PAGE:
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B IS FOR BLOOMINGDALES
BY: VIVI ASSOR
COVER ART: JULIANNA LUKACS
The fashion industry is widely known for being a dynamic, fast-paced, and competitive market; this holds true for both designers and the various stores who compete for consumer sales and loyalty. It is very common to see clothing stores at the top of the market suddenly plummet to bankruptcy in just a few short years, which is why the long-lasting reign of Bloomingdales within the American retail industry is quite revolutionary.
Founded by Joseph and Lyman Bloomingdale, Bloomingdale’s Department Store opened in 1872 with humble beginnings on 56th St and Third Avenue in the ever-growing city of Manhattan. Unlike most fashion retailers in the late 1800s, the Bloomingdale brothers specialized in more than just one type of garment and sold a variety of European styles, the beginning of what would become a “department store.” 150 years later, Bloomingdales has 56 stores across the US and an online global presence in over 91 countries, continuing to be trend setters within the fashion industry and financially superior than their competitors with an annual revenue equal to $1.072 billion and a market share of 5.1% as of 2020.
With the tumultuous nature of the fashion/retail industry, many wonder how Bloomingdales has been able to stay in business and remain competitive within the market for nearly two decades. The answer lies within their marketing campaigns and advertising skills that have continuously made Bloomingdales more than just a department store but rather an entire high-fashion experience available to any American consumer. In the early 1900s, as the NYC transportation system grew, Bloomingdale's catchy slogan, “All cars transfer to Bloomingdales,” became a reality as more consumers fell in love with their unique boutiques-within- a-store approach. When print ads were no longer enough to capture consumers' attention, Bloomingdales became the stage for gala events and fashion shows in the 1940s, equipped with music, lighting and sophistication.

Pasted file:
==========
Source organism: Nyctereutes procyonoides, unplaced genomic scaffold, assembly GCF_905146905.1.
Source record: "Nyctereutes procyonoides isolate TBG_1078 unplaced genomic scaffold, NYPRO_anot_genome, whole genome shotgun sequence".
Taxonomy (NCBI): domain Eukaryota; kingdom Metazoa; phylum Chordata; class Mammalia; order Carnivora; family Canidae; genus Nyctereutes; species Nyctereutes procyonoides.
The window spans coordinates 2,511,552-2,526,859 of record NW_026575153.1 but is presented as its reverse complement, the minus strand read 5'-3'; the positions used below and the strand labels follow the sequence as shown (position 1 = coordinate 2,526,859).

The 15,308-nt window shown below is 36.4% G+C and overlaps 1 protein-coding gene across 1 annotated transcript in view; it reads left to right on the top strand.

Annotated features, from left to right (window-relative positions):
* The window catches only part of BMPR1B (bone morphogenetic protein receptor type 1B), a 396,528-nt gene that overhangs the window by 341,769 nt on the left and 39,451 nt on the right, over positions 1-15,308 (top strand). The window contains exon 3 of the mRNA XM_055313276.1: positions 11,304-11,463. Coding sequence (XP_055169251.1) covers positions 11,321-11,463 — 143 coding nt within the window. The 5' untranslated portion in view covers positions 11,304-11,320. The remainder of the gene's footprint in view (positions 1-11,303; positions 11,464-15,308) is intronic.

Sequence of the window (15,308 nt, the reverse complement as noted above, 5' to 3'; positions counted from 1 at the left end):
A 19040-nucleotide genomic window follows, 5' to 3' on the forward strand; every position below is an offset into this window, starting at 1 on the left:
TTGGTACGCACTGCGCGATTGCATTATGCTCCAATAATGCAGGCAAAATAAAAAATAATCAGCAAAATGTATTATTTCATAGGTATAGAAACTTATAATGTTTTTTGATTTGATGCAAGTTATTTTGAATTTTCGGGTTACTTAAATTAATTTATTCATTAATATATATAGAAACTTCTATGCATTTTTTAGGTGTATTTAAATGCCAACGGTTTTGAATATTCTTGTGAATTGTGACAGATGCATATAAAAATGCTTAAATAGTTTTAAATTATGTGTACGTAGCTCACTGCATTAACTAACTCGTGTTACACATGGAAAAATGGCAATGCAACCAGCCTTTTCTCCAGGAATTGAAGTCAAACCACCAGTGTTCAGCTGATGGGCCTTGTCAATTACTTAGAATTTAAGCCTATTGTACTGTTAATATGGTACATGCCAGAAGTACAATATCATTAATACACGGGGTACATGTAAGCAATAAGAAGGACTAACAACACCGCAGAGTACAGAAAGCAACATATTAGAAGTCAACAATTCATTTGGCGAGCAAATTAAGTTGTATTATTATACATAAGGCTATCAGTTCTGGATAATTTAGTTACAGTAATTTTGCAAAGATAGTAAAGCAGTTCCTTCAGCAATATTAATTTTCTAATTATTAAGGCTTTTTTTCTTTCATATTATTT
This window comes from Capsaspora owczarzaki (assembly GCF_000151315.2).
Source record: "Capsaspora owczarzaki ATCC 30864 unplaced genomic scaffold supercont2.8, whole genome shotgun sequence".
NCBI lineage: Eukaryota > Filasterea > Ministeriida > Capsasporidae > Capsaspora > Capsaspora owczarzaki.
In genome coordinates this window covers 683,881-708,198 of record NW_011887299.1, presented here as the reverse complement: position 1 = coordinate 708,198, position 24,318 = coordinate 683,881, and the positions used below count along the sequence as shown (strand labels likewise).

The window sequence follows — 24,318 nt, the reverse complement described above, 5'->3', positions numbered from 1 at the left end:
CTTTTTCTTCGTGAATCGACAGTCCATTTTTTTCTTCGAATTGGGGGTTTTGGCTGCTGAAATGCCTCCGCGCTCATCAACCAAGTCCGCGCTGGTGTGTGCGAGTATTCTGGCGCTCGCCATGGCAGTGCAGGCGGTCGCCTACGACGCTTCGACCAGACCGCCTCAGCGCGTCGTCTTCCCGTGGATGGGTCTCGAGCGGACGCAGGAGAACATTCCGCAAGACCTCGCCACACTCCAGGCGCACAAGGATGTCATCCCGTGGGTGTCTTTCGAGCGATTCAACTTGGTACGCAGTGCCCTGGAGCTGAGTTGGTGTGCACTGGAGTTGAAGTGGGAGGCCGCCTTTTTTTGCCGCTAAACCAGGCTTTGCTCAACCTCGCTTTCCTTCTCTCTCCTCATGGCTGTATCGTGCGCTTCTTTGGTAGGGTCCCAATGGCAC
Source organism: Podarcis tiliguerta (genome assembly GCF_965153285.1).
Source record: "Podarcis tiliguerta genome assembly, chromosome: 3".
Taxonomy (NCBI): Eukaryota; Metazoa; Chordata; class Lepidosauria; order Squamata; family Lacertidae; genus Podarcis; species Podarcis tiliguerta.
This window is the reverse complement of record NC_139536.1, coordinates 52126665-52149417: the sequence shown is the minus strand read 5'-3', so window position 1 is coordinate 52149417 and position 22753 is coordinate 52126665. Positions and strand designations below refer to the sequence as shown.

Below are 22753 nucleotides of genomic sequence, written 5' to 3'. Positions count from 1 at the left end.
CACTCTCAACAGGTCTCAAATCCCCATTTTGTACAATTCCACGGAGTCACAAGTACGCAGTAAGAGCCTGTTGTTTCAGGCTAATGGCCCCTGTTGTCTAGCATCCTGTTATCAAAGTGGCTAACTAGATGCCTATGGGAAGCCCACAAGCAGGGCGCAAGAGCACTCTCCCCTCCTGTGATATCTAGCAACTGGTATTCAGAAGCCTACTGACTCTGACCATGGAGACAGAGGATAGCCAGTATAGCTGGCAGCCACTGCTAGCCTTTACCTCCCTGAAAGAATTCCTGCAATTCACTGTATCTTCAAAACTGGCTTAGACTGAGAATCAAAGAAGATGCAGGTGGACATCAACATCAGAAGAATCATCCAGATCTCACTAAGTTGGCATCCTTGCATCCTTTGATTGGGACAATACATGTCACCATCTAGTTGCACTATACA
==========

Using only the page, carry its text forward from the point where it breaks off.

Among all their marketing campaigns, the most successful is undoubtedly the famous “Brown Bag.” Introduced in 1973 by Marvin Traub, the Brown Bag is one of the most remarkable marketing vehicles in the industry due to its sheer simplicity. Despite Traub leaving the store’s name off the bag completely—a radical innovation at the time that is still rarely seen today—the Brown Bag has become an iconic symbol within the fashion industry, as well as an efficient marketing tool that allows customers to identify and connect with the Bloomingdale's brand within seconds. All of these strategic marketing choices gave Bloomingdales the clout it needed to attract the top designers within the industry; Halston was one of the first to join in the late 60s, followed by Ralph Lauren in ‘67 who obtained his first breakthrough into the industry through his Bloomingdales boutique. Bloomingdales also gave early designers such as Calvin Klein and Perry Ellis a platform to succeed, developing strong relationships with the industry’s top suppliers.
Bloomingdale's strategic and innovative marketing techniques, coupled with their continuous dedication to working with influential and current designers to ensure their stores don’t fall behind the trends, has allowed their department stores to succeed despite the hardships of the retail industry. Bloomingdales has triumphantly become an icon in the fashion industry and a staple to every American consumer across the country, and will continue to be for many years to come.